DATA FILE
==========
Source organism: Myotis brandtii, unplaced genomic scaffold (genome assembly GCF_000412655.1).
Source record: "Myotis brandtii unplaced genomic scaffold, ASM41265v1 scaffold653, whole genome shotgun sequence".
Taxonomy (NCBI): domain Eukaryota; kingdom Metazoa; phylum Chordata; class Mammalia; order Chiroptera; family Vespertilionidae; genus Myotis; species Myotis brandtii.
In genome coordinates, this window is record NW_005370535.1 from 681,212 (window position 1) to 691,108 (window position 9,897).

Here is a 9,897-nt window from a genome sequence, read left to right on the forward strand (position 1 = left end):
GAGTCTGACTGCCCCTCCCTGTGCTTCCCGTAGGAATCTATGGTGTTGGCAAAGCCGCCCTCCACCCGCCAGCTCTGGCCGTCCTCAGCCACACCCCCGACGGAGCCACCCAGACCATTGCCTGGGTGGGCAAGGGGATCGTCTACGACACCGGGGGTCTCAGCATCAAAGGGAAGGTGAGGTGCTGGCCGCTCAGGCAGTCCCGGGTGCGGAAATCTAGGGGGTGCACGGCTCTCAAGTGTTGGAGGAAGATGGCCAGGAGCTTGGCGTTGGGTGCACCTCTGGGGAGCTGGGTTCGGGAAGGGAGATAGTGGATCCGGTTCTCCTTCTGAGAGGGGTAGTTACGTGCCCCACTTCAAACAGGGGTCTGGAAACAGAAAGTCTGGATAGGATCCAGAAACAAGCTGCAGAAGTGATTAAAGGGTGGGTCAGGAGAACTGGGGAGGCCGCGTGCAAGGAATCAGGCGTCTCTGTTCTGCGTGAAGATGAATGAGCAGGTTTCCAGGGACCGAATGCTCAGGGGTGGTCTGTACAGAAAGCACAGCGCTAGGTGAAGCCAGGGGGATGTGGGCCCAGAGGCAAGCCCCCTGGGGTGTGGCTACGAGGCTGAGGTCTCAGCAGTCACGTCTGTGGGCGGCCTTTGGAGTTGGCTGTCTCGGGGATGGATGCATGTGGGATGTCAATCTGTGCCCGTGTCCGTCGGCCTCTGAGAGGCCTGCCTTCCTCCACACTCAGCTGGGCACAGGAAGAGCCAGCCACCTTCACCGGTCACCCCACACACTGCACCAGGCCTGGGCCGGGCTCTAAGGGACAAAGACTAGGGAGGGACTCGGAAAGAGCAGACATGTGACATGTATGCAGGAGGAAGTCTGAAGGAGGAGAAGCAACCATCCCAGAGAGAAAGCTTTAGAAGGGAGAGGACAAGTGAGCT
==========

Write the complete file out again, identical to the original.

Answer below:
Source organism: Myotis brandtii, unplaced genomic scaffold (genome assembly GCF_000412655.1).
Source record: "Myotis brandtii unplaced genomic scaffold, ASM41265v1 scaffold653, whole genome shotgun sequence".
Taxonomy (NCBI): domain Eukaryota; kingdom Metazoa; phylum Chordata; class Mammalia; order Chiroptera; family Vespertilionidae; genus Myotis; species Myotis brandtii.
In genome coordinates, this window is record NW_005370535.1 from 681,212 (window position 1) to 691,108 (window position 9,897).

Here is a 9,897-nt window from a genome sequence, read left to right on the forward strand (position 1 = left end):
GAGTCTGACTGCCCCTCCCTGTGCTTCCCGTAGGAATCTATGGTGTTGGCAAAGCCGCCCTCCACCCGCCAGCTCTGGCCGTCCTCAGCCACACCCCCGACGGAGCCACCCAGACCATTGCCTGGGTGGGCAAGGGGATCGTCTACGACACCGGGGGTCTCAGCATCAAAGGGAAGGTGAGGTGCTGGCCGCTCAGGCAGTCCCGGGTGCGGAAATCTAGGGGGTGCACGGCTCTCAAGTGTTGGAGGAAGATGGCCAGGAGCTTGGCGTTGGGTGCACCTCTGGGGAGCTGGGTTCGGGAAGGGAGATAGTGGATCCGGTTCTCCTTCTGAGAGGGGTAGTTACGTGCCCCACTTCAAACAGGGGTCTGGAAACAGAAAGTCTGGATAGGATCCAGAAACAAGCTGCAGAAGTGATTAAAGGGTGGGTCAGGAGAACTGGGGAGGCCGCGTGCAAGGAATCAGGCGTCTCTGTTCTGCGTGAAGATGAATGAGCAGGTTTCCAGGGACCGAATGCTCAGGGGTGGTCTGTACAGAAAGCACAGCGCTAGGTGAAGCCAGGGGGATGTGGGCCCAGAGGCAAGCCCCCTGGGGTGTGGCTACGAGGCTGAGGTCTCAGCAGTCACGTCTGTGGGCGGCCTTTGGAGTTGGCTGTCTCGGGGATGGATGCATGTGGGATGTCAATCTGTGCCCGTGTCCGTCGGCCTCTGAGAGGCCTGCCTTCCTCCACACTCAGCTGGGCACAGGAAGAGCCAGCCACCTTCACCGGTCACCCCACACACTGCACCAGGCCTGGGCCGGGCTCTAAGGGACAAAGACTAGGGAGGGACTCGGAAAGAGCAGACATGTGACATGTATGCAGGAGGAAGTCTGAAGGAGGAGAAGCAACCATCCCAGAGAGAAAGCTTTAGAAGGGAGAGGACAAGTGAGCT